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Union of India & Ors. Vs. Debashish Ghosh [2009] INSC 1107 (21 May 2009)




1.     This is an appeal by Union of India against the judgment of the Division Bench of the Calcutta High Court whereby the Calcutta High Court allowed the writ appeal filed by the respondent herein. The respondent herein was serving as a constable in the Border Security Force, 'BSF' for short, having joined the service in the year 1988. In his checkered career, on seven occasions, he went on leave and never reported back in time. On first two occasions, he was merely warned but thereafter on three occasions he was imprisoned for 28 days under the BSF Act. He did not mend his ways and remained absent for substantial period on seventh occasion. He was, therefore, charge-sheeted for the offence under Section 19 of the BSF Act. Summary Court was formulated, evidence was collected and ultimately he was ordered to be dismissed. That dismissal was challenged by him by filing a writ petition. The learned single Judge of the Calcutta High Court dismissed his writ petition. Thereafter, he filed an appeal in which he succeeded. That is how the matter has come before us.

2.     The Division Bench has taken a view that the punishment of dismissal awarded to the respondent could not have been awarded reading Sections 19, 48(c) and 49 of the BSF Act. It is on that short ground that the punishment of dismissal has been set aside by the High Court in the impugned judgment. We must point out at this stage that after allowing the appeal, his reinstatement has been ordered, though the High Court has kept it open for the respondent Union of India to take appropriate action in accordance with the provisions of the Act and law as indicated.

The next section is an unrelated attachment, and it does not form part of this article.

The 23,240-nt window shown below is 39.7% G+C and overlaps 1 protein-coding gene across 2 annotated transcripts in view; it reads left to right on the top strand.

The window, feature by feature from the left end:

3.     We have carefully considered the provisions as well as the facts which have been brought before us by the learned counsel appearing on behalf of the Union of India. He points out that as per Section 19, the punishment for the offence covered under clause(c) thereof would ordinarily have been three years. Learned counsel points out to the particular portion of the Section which are as under:- "19. Absence without leave.- Any person subject to this Act who commits any of the following offences, this is to say,- (a) xxx (b) without sufficient cause overstays leave granted to him; or (c) to (g) x x x shall, on conviction by a Security Force Court, be liable to suffer imprisonment for a term which may extend to three years or such less punishment as is in this Act mentioned."

[Emphasis supplied]

-3- Learned counsel further takes us to Section 48 which provides the punishments awardable in the Act. Those punishments are:

(a) death;

(b) imprisonment which may be for the term of life or any other lesser term but excluding imprisonment for a term not exceeding three months in Force custody;

(c) dismissal from the service;

(d) imprisonment for a term not exceeding three months in Force custody;